12  Herbivore- plant eater  Carnivore- animal eater  Omnivore- eats both plants and animals  Decomposers- decay, chemical breakdown of organic matter  Scavengers- animals that consume the carcasses of other animals that have been killed  Detritivores- digest decomposers

13 Primary Consumers Producers Detritus Feeders Producers Primary Consumers Secondary Consumers Tertiary Consumers Decomposers


15  Food Chain – the path of energy through the trophic levels of an ecosystem - all food chains begin with a producer

16  = a series of multiple interconnected food chains.  in most ecosystems, energy doesn’t follow a simple path  many consumers eat at different trophic levels  food webs are representation of the complex relationships between organisms in an ecosystem


18  Biomagnification – the concentration of toxins as they move through a food chain.  Ecological succession – changes in the composition of species found in a community over time  Ecosystem – a community interacting with its environment through a one-way flow of energy and the cycling of materials  Ecosystem stability – the ability of an ecosystem to return to a state of equilibrium following a disturbance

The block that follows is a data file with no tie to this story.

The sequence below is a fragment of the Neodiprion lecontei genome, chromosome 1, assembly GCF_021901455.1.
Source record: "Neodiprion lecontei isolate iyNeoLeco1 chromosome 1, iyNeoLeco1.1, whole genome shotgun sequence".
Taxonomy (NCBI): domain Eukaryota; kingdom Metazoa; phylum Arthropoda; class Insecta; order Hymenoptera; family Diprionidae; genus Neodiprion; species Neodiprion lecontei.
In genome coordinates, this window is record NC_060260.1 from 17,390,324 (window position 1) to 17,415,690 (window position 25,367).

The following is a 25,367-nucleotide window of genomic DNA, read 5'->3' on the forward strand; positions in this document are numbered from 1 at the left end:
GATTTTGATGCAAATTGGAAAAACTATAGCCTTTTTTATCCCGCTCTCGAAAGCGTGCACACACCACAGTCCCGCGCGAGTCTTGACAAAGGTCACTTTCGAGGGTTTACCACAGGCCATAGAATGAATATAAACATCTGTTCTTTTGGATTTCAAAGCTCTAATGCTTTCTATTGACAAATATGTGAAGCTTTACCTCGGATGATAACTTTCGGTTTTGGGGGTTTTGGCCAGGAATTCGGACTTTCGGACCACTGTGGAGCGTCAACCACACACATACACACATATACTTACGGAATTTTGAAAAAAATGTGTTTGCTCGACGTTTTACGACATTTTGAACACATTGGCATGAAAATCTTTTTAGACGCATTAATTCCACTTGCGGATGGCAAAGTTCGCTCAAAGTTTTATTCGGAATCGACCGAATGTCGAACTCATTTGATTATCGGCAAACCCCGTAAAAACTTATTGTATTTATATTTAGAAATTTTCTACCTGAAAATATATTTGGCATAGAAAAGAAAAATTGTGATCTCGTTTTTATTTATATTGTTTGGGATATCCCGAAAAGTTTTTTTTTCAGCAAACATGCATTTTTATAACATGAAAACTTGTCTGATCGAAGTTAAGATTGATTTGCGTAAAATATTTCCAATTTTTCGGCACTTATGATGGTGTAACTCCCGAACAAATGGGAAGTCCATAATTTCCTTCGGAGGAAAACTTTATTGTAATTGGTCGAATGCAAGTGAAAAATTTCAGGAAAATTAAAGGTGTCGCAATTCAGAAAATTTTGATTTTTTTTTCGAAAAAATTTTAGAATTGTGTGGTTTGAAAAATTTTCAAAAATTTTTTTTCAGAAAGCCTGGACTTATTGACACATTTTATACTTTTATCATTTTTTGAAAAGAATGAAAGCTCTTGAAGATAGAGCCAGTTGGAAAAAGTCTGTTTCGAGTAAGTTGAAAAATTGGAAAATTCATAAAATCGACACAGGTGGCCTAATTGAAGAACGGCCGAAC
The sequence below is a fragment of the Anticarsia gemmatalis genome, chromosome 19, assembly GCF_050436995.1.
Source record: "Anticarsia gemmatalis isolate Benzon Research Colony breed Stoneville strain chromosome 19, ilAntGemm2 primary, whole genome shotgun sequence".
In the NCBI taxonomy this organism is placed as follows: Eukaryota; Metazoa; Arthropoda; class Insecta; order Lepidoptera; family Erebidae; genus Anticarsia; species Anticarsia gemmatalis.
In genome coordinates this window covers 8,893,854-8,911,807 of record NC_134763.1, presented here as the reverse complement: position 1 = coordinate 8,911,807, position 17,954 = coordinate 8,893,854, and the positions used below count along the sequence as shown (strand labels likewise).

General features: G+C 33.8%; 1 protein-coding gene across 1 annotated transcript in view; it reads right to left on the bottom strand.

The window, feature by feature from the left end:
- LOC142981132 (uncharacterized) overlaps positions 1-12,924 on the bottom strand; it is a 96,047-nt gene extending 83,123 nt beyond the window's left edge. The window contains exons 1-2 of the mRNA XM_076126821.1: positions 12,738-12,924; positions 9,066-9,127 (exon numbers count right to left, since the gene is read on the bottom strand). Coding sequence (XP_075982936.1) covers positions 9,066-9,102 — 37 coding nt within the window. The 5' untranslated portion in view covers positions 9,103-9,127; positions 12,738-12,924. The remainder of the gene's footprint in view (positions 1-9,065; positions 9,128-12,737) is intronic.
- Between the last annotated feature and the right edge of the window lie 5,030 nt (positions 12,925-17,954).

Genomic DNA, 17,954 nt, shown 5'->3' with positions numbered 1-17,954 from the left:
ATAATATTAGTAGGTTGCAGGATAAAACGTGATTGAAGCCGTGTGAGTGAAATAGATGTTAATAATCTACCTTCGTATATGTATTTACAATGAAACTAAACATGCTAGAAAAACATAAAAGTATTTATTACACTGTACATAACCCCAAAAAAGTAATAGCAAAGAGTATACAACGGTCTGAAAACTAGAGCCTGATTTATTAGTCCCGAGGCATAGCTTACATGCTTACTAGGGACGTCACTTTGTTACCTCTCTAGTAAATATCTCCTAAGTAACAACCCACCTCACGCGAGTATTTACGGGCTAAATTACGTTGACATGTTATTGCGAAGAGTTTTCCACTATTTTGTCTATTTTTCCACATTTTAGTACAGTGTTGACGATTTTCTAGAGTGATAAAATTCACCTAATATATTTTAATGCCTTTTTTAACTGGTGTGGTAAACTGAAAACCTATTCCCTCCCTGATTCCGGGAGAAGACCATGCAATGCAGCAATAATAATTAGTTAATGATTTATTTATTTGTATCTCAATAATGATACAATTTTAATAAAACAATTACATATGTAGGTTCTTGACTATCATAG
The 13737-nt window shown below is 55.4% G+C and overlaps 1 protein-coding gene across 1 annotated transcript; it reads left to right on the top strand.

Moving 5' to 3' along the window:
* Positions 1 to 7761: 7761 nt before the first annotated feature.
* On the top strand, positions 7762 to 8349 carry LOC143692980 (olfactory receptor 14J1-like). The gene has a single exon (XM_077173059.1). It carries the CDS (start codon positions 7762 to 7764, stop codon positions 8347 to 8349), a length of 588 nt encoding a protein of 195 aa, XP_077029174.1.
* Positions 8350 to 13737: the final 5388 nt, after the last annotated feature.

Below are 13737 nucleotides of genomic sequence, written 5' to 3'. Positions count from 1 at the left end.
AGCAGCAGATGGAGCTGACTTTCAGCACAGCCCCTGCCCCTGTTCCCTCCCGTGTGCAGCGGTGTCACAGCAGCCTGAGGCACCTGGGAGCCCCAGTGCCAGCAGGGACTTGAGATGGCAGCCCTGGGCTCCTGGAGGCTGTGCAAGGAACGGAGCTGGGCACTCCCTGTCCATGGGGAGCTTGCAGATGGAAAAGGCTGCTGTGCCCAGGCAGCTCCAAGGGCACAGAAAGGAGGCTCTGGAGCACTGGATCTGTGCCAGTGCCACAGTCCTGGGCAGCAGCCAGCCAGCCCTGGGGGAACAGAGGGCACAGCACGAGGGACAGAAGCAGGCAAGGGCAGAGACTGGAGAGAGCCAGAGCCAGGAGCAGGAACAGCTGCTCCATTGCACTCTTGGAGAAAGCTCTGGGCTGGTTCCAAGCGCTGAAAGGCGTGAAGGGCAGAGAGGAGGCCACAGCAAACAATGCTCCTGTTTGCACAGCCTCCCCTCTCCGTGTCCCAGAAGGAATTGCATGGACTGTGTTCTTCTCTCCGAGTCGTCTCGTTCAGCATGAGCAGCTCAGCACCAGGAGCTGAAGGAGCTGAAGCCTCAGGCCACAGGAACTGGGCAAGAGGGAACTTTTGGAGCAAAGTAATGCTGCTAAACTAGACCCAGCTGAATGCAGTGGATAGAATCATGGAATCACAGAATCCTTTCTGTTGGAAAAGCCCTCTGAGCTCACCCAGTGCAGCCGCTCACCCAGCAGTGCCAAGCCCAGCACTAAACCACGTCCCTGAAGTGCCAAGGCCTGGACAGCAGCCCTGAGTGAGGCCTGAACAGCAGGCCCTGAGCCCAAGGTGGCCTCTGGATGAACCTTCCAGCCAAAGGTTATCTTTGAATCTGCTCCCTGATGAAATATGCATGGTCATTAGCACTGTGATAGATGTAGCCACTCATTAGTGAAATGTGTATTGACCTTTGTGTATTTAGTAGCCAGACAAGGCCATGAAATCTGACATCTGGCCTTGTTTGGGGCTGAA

19  Ecological pyramids: models that show the relative amount of energy or matter contained within each trophic level  Symbiosis – an ecological interaction between two organisms  Trophic level – position that organism(s) occupy in a food web, which is defined by its relationship to the primary energy source  Pioneer species – first species to populate an area during succession

20  Ecological succession: a series of more or less predictable evens that occur in a community over time  Primary succession: begins in areas that have no remnants of an older community  Secondary succession: parts of old community survive, and can regrow rapidly

21  90% of the energy available is lost as energy is transferred to the next trophic level - the energy is lost as heat  Only 10% is of passed on to the next level 100,000 J of sunlight 100 J Rats 10 J Snakes 1,000 J Grasshoppers 10,000 J wheat

22 Pyramids of energy show the relative amount of energy available at each trophic level of a food chain or food web Only 10% of energy is transferred to the next level

23  Is the total amount of matter in the form of living tissue within a given trophic level  The amount of biomass a given trophic level can support is determined by the amount of energy available

24 A pyramid of biomass is a model that illustrates the relative amount of living organic matter available at each trophic level in an ecosystem.

25  Autotrophs (producers) ▪ Algae ▪ Phytoplankton ▪ Plants ▪ Cyanobacteria ▪ Mosses ▪ Some protozoa

26  Heterotrophs (consumers) ▪ Primary ▪ Secondary ▪ Tertiary ▪ Herbivores ▪ Carnivores ▪ Omnivores

27  Decomposers ▪ Fungi ▪ Protists ▪ Bacteria

28  Detritivores (detrivores) ▪ Millipedes ▪ Wood lice ▪ Types of earthworms

29  What happens to the biomass and numbers as we move up trophic levels?  How does energy move through an ecosystem?  What amount of energy is available to each trophic level?